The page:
REVIEW: The Day The Earth Stood Still

Saturday, December 13 by

I was listening to an episode of This American Life where the break down step-by-step what has happened in the financial markets over the past few months that has made hoards of analysts and traders literally shit their pants. Check it out, it’s mind blowing. The idea that our markets would just freeze up and stop working is something that trusted names in economics are saying is a reality.  The consequences would be disastrous. Companies would stop making stuff. Millions of people would lose their jobs.  Industrial food production would grind to a halt. We could potentially see a mini-apocalypse as chaos spread around the globe.  And what brought on end of days? Terrorists? Nuclear mutual annihilation? Plague? Nope: friggin home loans.

Anyway, my point is this. It confuses the shit out of people that our economy could be ground to a halt by a few assholes on Wall Street getting together and betting on bad house debt. And I’m just going to throw it out there that one of the reasons that its so confusing is that we have not made a movie about it. The Day The Earth Stood Still is yet another movie in the vein of near misses in a head on with the Apocalypse that helps keep us all ready for the big one.  It has the same sensibility as The Day After Tomorrow. But this time, it’s wrapped in a moral lesson: if you don’t start hugging trees in exactly 72 minutes, the aliens are going to come in giant novelty lightning ball ships and take it all away from you, because you didn’t treat it right. A plant is privilege, not a right.  It’s basically Deep Impact meets Independence Day meets Fern Gully. But with Neo from the Matrix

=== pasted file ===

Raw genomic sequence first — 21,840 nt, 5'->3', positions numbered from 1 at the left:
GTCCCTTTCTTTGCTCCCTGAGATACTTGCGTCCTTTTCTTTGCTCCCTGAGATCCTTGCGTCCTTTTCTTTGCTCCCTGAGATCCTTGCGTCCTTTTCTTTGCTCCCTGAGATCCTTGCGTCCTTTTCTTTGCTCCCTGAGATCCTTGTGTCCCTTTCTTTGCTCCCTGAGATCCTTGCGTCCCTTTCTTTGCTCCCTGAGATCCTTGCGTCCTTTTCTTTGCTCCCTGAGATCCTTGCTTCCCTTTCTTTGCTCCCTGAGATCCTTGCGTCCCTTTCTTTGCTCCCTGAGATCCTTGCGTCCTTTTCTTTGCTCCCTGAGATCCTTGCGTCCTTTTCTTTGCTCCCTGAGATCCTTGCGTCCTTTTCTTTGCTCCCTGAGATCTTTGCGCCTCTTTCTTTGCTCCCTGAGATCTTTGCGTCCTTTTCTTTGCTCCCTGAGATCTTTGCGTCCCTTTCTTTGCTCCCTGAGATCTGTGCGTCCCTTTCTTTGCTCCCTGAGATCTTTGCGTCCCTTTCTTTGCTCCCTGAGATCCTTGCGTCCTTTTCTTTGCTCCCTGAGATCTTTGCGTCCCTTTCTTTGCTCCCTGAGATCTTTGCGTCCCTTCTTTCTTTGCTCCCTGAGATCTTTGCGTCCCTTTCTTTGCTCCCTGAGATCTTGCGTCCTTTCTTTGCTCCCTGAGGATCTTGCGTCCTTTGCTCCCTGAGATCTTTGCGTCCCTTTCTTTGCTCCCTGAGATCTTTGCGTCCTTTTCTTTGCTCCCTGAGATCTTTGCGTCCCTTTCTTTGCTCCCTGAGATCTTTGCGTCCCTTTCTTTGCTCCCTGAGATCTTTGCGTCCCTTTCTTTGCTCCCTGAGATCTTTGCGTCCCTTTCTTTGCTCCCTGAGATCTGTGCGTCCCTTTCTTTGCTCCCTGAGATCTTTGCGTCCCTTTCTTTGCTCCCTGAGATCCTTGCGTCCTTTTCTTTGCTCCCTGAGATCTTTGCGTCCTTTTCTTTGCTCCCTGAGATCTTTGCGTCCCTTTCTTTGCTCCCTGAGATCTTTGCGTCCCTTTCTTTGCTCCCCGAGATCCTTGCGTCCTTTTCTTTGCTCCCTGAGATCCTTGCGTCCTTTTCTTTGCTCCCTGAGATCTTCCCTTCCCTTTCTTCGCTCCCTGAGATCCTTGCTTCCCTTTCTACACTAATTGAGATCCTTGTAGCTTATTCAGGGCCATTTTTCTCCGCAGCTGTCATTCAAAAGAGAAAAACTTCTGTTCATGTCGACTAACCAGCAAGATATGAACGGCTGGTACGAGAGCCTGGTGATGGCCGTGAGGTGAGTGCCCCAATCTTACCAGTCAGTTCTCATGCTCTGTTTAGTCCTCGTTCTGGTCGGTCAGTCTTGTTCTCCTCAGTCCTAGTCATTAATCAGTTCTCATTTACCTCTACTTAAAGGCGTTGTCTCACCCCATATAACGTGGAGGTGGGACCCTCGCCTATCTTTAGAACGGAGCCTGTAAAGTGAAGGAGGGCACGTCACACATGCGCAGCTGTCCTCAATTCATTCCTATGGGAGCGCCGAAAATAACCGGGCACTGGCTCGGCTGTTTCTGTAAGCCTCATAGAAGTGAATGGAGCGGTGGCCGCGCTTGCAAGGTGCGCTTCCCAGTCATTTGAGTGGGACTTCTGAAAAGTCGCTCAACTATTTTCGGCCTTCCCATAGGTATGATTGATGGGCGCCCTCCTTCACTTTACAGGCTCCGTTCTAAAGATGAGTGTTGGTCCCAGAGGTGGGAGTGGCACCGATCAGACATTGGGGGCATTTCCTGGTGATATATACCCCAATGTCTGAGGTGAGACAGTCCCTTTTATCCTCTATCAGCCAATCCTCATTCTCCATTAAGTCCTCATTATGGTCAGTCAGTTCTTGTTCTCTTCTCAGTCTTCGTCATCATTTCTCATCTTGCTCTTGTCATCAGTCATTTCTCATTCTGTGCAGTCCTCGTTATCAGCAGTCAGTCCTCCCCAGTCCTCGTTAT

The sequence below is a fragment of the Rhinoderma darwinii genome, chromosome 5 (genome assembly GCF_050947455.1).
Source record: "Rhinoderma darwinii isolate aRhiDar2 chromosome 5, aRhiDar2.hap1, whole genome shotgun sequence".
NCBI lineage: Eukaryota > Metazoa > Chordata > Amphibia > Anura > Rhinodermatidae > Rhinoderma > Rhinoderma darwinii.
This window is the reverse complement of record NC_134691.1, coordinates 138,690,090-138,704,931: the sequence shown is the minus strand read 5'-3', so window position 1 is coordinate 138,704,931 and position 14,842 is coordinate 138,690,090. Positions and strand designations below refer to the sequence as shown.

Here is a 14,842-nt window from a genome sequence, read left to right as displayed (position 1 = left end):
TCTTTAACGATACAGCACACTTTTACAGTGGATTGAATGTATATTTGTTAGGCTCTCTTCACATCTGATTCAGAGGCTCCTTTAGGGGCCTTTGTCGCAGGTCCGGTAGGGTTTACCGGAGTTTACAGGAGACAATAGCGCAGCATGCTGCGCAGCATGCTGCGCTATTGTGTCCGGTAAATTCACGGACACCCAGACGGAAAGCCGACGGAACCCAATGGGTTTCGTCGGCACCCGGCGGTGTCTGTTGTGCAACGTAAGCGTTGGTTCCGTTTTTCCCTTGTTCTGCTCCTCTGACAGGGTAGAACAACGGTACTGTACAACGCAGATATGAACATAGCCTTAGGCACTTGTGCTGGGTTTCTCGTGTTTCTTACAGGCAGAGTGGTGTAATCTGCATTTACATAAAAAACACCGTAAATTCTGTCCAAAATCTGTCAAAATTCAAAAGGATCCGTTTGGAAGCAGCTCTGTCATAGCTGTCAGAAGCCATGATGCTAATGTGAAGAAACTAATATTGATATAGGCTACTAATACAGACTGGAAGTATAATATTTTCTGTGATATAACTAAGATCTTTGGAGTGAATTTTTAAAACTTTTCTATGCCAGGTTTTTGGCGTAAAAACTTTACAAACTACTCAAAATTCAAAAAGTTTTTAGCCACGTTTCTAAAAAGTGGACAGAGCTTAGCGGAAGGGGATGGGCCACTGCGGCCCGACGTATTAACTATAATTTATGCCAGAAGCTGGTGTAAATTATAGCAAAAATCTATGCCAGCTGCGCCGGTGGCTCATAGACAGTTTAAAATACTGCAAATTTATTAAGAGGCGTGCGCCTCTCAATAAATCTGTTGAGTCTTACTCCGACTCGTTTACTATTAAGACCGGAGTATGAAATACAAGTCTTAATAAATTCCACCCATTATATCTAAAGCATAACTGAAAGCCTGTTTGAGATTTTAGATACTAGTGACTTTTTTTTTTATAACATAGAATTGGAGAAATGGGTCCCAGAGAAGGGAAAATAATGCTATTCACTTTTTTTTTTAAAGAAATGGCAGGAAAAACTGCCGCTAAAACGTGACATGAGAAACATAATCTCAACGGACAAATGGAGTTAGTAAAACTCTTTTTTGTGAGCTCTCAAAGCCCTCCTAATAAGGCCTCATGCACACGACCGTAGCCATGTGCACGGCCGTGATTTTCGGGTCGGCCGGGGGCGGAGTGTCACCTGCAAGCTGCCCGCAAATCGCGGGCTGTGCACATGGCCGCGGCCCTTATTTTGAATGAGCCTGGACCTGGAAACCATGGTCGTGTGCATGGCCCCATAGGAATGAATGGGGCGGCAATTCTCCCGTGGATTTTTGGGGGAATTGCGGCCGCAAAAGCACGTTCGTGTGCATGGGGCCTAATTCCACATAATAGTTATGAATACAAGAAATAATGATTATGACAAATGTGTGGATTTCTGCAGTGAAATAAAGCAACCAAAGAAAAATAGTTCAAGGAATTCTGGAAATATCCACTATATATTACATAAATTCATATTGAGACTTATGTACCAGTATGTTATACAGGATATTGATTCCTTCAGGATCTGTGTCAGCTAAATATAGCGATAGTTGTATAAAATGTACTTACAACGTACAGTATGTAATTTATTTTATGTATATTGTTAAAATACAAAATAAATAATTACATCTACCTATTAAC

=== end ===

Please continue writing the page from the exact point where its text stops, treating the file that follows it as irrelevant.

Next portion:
Al Gore would TOTALLY approve of the message, if it weren’t expressed in such atrociously expositional dialogue. The first hour of the movie consists of conversations that fill in everything you need to know, but don’t really need to know because you’ve seen every single character before in 19 other movies.  Some of the dialogue is so forced that it makes you giggle a little bit. Kathy Bates is a bizarre choice for her role as Secretary of State—both hard to look at and hard to hear talk. The only positive part of the movie comes in the form of a plague of nanobot locusts that tear shit up for a while.

Like all of these types of movies the ultimate resolve is somehow contingent on an emotional decision.  Saving the plant becomes a matter of loving a child, or finding a spouse. In this case it’s about convincing Keanu that the human race is worth loving.  I agree. It totally is. But unfortunately, this movie isn’t.

I say SKIP IT 5/10



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